Vitamin D May Decrease Risk of Type 1 Diabetes.

Date:

05-Nov-2001

Source

Lancet

Related Monographs

Consumer Data: Vitamin D Diabetes Mellitus, Type 1
Professional Data: Vitamin D Diabetes Mellitus, Type 1

Article

Type 1 diabetes is a condition where the beta cells in the pancreas do not release insulin. This is called an absolute insulin deficiency. This means that the individual has hyperglycemia and begins to break down their fats and protein in order to meet the energy demands of the body. This breakdown of fats and protein makes the insulin dependent diabetic build up waste products called ketone bodies, which causes a condition called ketoacidosis. Insulin dependent diabetics need a constant supply of insulin to prevent ketoacidosis and maintain a stable blood sugar. Researchers are uncertain why this process happens though they speculate that some possible causes might be genetics, environment or perhaps viruses.

Type 1 diabetes accounts for 5 to 10% of all diabetic diagnoses1 and while it is most prevalent in children, it can occur at any age. Symptoms include weight loss, constant hunger, or extreme fatigue. Research into the origination and the search for a cure for type 1 diabetes is ongoing and new advances in understanding this disorder are constantly discovered.

In previous studies, vitamin D has been shown to reduce the risk of type 1 diabetes in animals. The authors of a study published in the November issue of the Lancet decided to examine the role of vitamin D supplementation versus deficiency in the risk of developing type 1 diabetes. The study ran from 1966 through 1997. A birth-cohort study was established, involving thousands of pregnant women who were due to give birth in 1966. Beginning in the first 1 year of life, the amount and frequency of vitamin D administered to the infants was recorded. Of the 10,366 children involved, 81 were diagnosed with type 1 diabetes during the study. The average age of diagnosis was 14 years. The children who regularly received a larger dose of vitamin D, decrease their risk by almost 80% and those who received smaller amounts showed a decreased risk as well. These findings indicate that low doses of vitamin D is associated with a higher risk of developing type 1 diabetes and that vitamin D supplementation is associated with a reduced risk. The authors concluded that "ensuring adequate vitamin D supplementation for infants could help to reverse the increasing trend in the incidence of type 1 diabetes."2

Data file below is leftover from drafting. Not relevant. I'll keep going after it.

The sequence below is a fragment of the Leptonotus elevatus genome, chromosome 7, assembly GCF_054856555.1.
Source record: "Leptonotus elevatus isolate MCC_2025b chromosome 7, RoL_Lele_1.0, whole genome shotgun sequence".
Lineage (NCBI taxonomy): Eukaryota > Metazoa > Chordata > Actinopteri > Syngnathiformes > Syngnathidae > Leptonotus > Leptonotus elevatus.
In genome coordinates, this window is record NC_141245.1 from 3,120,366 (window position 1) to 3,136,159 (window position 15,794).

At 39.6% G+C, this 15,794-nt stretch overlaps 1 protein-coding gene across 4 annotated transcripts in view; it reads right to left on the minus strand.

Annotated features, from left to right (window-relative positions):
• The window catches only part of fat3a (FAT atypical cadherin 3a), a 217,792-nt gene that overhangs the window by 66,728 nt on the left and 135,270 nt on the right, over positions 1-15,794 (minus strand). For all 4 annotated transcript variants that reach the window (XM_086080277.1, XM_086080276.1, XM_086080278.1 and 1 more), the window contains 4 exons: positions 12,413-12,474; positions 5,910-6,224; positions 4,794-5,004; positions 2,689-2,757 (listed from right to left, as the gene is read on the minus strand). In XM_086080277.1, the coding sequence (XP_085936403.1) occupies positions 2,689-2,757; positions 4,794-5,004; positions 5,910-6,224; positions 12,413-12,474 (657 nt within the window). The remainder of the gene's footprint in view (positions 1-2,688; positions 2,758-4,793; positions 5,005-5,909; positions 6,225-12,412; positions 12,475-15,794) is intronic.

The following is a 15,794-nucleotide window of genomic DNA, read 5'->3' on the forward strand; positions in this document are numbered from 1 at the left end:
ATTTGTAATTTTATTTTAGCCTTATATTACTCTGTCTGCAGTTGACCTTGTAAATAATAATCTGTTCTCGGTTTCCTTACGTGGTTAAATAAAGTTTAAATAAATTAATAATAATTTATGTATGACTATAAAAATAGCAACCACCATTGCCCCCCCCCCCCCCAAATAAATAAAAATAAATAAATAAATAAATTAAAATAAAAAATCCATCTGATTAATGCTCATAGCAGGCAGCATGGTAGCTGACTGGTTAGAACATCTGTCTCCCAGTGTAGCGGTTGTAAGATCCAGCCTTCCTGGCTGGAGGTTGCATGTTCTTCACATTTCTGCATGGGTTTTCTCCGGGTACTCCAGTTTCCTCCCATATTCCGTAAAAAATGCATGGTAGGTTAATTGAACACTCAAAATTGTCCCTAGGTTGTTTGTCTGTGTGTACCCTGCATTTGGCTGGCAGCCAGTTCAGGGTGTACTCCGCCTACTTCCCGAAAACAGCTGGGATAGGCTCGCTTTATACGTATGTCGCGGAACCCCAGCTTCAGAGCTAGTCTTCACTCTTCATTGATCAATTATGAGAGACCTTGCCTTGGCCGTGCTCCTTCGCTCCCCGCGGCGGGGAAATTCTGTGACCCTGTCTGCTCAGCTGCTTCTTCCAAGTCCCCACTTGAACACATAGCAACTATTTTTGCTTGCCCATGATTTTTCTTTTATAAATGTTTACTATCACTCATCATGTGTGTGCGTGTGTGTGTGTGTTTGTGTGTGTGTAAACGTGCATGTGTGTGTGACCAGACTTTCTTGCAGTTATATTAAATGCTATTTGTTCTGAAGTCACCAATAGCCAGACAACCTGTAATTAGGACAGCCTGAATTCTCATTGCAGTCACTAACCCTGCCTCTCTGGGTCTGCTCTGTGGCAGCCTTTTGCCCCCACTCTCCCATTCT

References

1. National Institute of Diabetes and Digestive and Kidney Diseases, National Institute of Health. Diabetes Overview. Jul 2001.
2. Hyppönen E, et al. Intake of vitamin D and risk of type 1 diabetes: a birth-cohort study. Lancet. Nov 2001; 358: 1500-03.